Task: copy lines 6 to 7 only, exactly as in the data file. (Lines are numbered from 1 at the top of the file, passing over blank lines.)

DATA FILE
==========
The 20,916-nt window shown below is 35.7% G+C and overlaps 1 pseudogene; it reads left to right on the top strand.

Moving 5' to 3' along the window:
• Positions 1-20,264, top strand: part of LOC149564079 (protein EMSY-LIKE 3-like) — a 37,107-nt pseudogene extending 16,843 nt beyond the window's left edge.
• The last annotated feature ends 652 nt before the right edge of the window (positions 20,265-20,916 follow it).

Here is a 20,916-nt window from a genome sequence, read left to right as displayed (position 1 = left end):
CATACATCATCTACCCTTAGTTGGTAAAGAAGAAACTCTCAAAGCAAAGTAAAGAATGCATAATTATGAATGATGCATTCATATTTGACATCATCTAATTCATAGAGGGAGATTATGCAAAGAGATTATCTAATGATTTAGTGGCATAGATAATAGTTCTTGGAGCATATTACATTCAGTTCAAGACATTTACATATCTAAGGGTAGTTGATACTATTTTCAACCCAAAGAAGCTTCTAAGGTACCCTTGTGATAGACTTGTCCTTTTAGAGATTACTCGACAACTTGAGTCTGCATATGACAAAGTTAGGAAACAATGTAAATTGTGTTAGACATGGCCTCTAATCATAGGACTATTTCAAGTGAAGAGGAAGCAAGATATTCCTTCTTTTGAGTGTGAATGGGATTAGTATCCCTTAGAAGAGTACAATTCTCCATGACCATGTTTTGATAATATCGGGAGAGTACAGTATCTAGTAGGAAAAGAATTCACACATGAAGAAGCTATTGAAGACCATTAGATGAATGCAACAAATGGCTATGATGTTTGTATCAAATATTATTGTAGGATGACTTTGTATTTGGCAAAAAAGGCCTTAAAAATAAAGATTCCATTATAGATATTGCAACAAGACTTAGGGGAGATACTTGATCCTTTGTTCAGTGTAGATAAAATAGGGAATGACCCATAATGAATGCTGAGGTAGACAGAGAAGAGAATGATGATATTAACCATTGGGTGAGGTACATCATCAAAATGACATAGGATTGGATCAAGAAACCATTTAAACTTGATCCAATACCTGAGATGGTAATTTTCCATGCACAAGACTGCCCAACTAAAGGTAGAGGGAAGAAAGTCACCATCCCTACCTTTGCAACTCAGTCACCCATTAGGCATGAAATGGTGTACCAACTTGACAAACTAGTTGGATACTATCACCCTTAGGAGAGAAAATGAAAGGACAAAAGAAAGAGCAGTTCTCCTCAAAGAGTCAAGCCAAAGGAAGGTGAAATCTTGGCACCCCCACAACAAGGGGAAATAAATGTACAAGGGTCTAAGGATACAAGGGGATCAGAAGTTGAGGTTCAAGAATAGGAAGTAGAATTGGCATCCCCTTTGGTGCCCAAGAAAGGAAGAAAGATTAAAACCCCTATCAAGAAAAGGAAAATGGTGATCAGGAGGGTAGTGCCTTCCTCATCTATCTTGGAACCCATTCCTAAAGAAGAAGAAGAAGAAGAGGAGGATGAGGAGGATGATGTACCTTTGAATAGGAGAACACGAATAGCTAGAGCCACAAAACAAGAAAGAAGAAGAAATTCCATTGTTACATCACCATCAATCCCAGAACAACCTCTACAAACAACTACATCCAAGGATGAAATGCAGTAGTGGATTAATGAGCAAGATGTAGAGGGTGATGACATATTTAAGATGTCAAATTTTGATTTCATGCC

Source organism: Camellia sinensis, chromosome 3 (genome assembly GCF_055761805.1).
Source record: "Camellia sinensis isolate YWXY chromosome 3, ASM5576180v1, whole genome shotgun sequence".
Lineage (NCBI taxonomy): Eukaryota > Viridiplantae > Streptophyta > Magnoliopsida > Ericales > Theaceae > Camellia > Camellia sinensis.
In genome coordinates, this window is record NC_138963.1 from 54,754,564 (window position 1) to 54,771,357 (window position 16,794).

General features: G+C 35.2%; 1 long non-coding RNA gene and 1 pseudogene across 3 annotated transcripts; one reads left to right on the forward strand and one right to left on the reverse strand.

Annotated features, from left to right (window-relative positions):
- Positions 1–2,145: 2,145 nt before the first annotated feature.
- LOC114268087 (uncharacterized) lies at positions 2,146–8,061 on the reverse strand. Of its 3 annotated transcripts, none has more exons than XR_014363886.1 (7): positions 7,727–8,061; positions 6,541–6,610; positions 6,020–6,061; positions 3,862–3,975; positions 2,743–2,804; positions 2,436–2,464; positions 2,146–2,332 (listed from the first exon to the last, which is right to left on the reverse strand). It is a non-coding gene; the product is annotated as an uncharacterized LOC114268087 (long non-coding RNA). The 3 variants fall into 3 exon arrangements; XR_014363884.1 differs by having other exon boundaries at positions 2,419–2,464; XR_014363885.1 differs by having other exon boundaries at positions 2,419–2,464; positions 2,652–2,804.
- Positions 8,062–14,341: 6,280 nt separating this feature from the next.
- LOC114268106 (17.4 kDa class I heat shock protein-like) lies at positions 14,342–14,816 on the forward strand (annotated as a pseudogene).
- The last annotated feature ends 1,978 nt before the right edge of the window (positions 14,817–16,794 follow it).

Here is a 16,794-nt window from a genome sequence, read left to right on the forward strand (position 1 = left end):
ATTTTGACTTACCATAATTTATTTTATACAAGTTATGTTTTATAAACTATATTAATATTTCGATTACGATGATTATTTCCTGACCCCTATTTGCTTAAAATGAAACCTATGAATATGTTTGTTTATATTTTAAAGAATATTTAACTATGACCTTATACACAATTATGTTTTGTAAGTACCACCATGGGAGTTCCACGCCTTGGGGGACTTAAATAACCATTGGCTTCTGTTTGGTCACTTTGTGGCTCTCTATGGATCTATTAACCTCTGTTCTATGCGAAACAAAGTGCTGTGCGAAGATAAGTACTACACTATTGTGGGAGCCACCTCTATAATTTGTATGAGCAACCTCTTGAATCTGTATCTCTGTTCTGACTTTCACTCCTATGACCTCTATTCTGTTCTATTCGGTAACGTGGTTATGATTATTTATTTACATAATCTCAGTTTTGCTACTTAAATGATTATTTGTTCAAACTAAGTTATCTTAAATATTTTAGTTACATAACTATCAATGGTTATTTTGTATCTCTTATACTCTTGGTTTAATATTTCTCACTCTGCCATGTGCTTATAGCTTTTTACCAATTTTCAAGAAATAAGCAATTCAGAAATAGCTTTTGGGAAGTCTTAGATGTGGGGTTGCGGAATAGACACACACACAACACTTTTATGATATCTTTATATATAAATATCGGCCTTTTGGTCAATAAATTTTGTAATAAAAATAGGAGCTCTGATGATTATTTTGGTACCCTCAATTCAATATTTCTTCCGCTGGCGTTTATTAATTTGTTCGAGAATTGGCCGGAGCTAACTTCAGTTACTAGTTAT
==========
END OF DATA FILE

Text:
CATACATCATCTACCCTTAGTTGGTAAAGAAGAAACTCTCAAAGCAAAGTAAAGAATGCATAATTATGAATGATGCATTCATATTTGACATCATCTAATTCATAGAGGGAGATTATGCAAAGAGATTATCTAATGATTTAGTGGCATAGATAATAGTTCTTGGAGCATATTACATTCAGTTCAAGACATTTACATATCTAAGGGTAGTTGATACTATTTTCAACCCAAAGAAGCTTCTAAGGTACCCTTGTGATAGACTTGTCCTTTTAGAGATTACTCGACAACTTGAGTCTGCATATGACAAAGTTAGGAAACAATGTAAATTGTGTTAGACATGGCCTCTAATCATAGGACTATTTCAAGTGAAGAGGAAGCAAGATATTCCTTCTTTTGAGTGTGAATGGGATTAGTATCCCTTAGAAGAGTACAATTCTCCATGACCATGTTTTGATAATATCGGGAGAGTACAGTATCTAGTAGGAAAAGAATTCACACATGAAGAAGCTATTGAAGACCATTAGATGAATGCAACAAATGGCTATGATGTTTGTATCAAATATTATTGTAGGATGACTTTGTATTTGGCAAAAAAGGCCTTAAAAATAAAGATTCCATTATAGATATTGCAACAAGACTTAGGGGAGATACTTGATCCTTTGTTCAGTGTAGATAAAATAGGGAATGACCCATAATGAATGCTGAGGTAGACAGAGAAGAGAATGATGATATTAACCATTGGGTGAGGTACATCATCAAAATGACATAGGATTGGATCAAGAAACCATTTAAACTTGATCCAATACCTGAGATGGTAATTTTCCATGCACAAGACTGCCCAACTAAAGGTAGAGGGAAGAAAGTCACCATCCCTACCTTTGCAACTCAGTCACCCATTAGGCATGAAATGGTGTACCAACTTGACAAACTAGTTGGATACTATCACCCTTAGGAGAGAAAATGAAAGGACAAAAGAAAGAGCAGTTCTCCTCAAAGAGTCAAGCCAAAGGAAGGTGAAATCTTGGCACCCCCACAACAAGGGGAAATAAATGTACAAGGGTCTAAGGATACAAGGGGATCAGAAGTTGAGGTTCAAGAATAGGAAGTAGAATTGGCATCCCCTTTGGTGCCCAAGAAAGGAAGAAAGATTAAAACCCCTATCAAGAAAAGGAAAATGGTGATCAGGAGGGTAGTGCCTTCCTCATCTATCTTGGAACCCATTCCTAAAGAAGAAGAAGAAGAAGAGGAGGATGAGGAGGATGATGTACCTTTGAATAGGAGAACACGAATAGCTAGAGCCACAAAACAAGAAAGAAGAAGAAATTCCATTGTTACATCACCATCAATCCCAGAACAACCTCTACAAACAACTACATCCAAGGATGAAATGCAGTAGTGGATTAATGAGCAAGATGTAGAGGGTGATGACATATTTAAGATGTCAAATTTTGATTTCATGCC

Source organism: Camellia sinensis, chromosome 3 (genome assembly GCF_055761805.1).